Melbourne Storm: One of the Greats

The Melbourne Storm team of 2006 and 2007 has naturally received plenty of accolades for their table topping NRL form and a brand of Rugby League that has been unmatched by opponents in the past 2 years.

What I believe makes this Storm outfit even more impressive, is the fact that their current reign as NRL minor premiers over the past 2 years has occurred at a time when Rugby League is at its most even as every NRL side could possibly win on their day.

In previous decades a handful of teams could dominate for years on end. Teams that had good financial backing, all the best players and superior home grounds that were regularly full. Teams such as the Bulldogs, Brisbane and maybe St George (pre-merger) come to mind.

In the current era, a time where we see matches won by golden point regularly and games where a referees single penalty will turn a match – it makes the achievements of the Melbourne Storm even more impressive.

For the Storm to come out on top of the regular season table for 2 consecutive years, it shows not only their skill level and ability is superior – but their coaching team are absolute pioneers in techniques, as other clubs hastily try to follow.

The majority of NRL clubs do use wrestling coaches to improve their ruck slowing techniques, but the Storm took this to a new level – using skilled techniques to slow, hold and suspend tackled players in the air before they hit the ground – getting more time in the ruck without the worry of a penalty. Even today, opposing NRL teams try to copy the method of the Storm – but their execution is unable to match that of Melbourne.

Another tactic I believe the Storm pioneered was what I call ‘The Sleepwalker’. The sleepwalker play is where an attacking team hoists a bomb up in attack and sends several chasers through following the ball. The lead chaser or ‘sleepwalker’ will leap for the ball and keep his eye on it, but his sole intention is to ‘body check’ the opposing fullback or catcher – so his teammates can get the scraps as he and the opposition catcher collide and are taken out of play.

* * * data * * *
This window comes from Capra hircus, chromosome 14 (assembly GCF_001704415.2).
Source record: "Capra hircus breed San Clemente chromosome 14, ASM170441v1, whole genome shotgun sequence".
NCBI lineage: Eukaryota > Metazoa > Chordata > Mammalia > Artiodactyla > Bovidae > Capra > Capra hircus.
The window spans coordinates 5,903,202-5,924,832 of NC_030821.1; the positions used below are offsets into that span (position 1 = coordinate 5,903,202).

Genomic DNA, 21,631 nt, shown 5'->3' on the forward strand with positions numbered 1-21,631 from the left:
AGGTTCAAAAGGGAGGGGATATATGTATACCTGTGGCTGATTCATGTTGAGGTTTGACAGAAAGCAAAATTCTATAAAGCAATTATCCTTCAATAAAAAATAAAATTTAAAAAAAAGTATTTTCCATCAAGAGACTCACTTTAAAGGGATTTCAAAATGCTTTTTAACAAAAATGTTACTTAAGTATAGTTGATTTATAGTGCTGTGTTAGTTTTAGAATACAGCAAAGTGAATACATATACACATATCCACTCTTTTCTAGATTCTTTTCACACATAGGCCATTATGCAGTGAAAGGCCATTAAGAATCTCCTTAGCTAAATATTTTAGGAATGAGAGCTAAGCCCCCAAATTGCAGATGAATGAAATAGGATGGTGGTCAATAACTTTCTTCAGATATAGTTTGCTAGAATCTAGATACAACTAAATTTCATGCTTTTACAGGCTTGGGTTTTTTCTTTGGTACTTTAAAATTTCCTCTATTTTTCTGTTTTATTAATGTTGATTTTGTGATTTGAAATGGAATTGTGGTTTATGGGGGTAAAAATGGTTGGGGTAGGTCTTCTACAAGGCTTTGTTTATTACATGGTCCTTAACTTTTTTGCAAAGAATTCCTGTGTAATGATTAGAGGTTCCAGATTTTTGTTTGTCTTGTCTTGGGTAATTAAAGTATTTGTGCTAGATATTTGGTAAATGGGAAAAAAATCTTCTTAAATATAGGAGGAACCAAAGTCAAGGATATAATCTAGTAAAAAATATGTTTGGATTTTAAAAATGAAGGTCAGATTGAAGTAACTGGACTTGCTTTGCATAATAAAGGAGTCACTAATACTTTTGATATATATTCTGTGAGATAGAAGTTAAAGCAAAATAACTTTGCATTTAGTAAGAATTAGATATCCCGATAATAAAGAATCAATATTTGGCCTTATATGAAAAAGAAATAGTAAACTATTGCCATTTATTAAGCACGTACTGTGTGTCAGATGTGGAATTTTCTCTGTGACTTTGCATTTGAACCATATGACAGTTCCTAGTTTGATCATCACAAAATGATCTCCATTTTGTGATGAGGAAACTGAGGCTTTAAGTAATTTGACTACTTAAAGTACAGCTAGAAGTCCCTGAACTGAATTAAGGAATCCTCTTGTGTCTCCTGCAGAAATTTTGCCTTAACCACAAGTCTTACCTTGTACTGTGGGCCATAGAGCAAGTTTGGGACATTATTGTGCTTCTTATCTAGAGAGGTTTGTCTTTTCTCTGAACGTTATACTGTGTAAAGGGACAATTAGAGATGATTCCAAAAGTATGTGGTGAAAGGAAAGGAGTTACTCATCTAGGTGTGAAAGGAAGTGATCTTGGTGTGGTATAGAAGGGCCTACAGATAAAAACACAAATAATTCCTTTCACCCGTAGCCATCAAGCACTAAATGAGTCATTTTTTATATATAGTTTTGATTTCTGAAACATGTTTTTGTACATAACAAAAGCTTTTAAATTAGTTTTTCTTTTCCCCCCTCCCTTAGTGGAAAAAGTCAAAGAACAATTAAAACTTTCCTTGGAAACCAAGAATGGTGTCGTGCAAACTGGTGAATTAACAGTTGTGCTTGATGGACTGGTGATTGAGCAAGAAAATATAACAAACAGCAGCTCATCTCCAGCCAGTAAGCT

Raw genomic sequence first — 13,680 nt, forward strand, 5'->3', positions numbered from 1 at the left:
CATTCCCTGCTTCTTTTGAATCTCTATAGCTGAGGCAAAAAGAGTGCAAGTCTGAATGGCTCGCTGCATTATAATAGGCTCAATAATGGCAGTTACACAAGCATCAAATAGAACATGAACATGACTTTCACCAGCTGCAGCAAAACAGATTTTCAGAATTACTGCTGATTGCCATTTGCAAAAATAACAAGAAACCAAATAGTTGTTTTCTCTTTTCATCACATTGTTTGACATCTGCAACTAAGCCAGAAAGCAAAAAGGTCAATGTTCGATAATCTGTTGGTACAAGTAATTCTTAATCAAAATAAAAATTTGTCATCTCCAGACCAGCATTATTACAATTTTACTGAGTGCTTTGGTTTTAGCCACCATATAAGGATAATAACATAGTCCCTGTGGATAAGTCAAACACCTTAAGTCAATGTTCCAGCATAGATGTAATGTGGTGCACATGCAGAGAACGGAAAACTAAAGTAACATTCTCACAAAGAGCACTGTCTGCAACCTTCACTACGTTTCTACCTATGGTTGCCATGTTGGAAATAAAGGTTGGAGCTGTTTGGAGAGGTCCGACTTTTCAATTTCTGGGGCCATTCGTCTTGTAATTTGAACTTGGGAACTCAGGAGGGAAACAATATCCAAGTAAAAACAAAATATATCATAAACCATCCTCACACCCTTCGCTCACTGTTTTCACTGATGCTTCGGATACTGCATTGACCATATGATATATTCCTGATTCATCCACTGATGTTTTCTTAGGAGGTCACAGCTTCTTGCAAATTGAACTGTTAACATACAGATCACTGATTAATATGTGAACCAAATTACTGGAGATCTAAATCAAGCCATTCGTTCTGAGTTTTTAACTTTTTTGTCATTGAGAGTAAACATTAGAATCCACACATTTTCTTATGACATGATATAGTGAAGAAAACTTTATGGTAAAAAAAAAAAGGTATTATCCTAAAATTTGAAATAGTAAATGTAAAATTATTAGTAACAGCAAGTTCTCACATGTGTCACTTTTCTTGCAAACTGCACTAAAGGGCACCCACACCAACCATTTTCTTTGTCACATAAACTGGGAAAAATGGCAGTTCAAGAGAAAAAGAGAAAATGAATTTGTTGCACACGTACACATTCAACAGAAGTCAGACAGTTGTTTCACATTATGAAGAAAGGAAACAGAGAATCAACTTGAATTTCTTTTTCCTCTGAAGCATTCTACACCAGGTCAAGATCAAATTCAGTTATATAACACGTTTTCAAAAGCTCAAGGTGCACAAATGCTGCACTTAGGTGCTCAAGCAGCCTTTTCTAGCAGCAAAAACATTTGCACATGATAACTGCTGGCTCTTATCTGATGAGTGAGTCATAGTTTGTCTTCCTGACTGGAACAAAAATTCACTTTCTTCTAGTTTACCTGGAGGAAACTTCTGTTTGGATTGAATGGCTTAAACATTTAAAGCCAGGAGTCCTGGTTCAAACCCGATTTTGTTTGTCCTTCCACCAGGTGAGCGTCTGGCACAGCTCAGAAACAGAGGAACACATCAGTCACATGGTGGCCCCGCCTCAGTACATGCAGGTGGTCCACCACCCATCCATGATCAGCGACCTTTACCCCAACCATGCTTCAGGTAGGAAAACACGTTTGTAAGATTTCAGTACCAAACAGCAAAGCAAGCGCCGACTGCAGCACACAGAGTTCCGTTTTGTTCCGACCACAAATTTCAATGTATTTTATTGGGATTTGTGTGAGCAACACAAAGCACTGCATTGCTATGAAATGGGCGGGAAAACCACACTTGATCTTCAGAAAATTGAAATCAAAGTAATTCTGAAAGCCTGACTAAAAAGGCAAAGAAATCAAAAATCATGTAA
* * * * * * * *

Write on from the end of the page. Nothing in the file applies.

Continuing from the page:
Several other teams are employing the tactic of ‘sleepwalkers’ now, one of the better exponents being Cronulla – where they send Luke Covell up high after a bomb and ensure his big frame collides with opposition challengers and gives Sharks outside backs the chance to collect the scraps. Referees cannot penalise a ‘sleepwalker’ because they look to be going after the ball. They have their arms up and eye on the ball, so proving it was an intentional foul is impossible.

So smart, inventive plays by Melbourne continue to keep them on top. I rate the Storm side in such regard that they may even be the best side in the past 10 years, better than their own squad that won the 1999 Grand Final and even more talented and refined than the Brian Smith coached Eel’s from 2000-2003 that broke every record in their path on the back of honed tactics and skillful execution.

Unfortunately for the current Storm crop, as it proved for the Eels earlier this decade – being the best team for long periods of time simply doesn’t guarantee anything in NRL Finals Football. They may be brilliant this current Storm squad, but they only become legends when they lift that trophy, just as their Storm ancestors did in 1999.

One thought on “Melbourne Storm: One of the Greats”

  1. Yeh…Manly had the same problem in the mid 90’s…great teams but only produced the one premiership…Easts in the early 00’s was the same.

Leave a Reply

Your email address will not be published. Required fields are marked *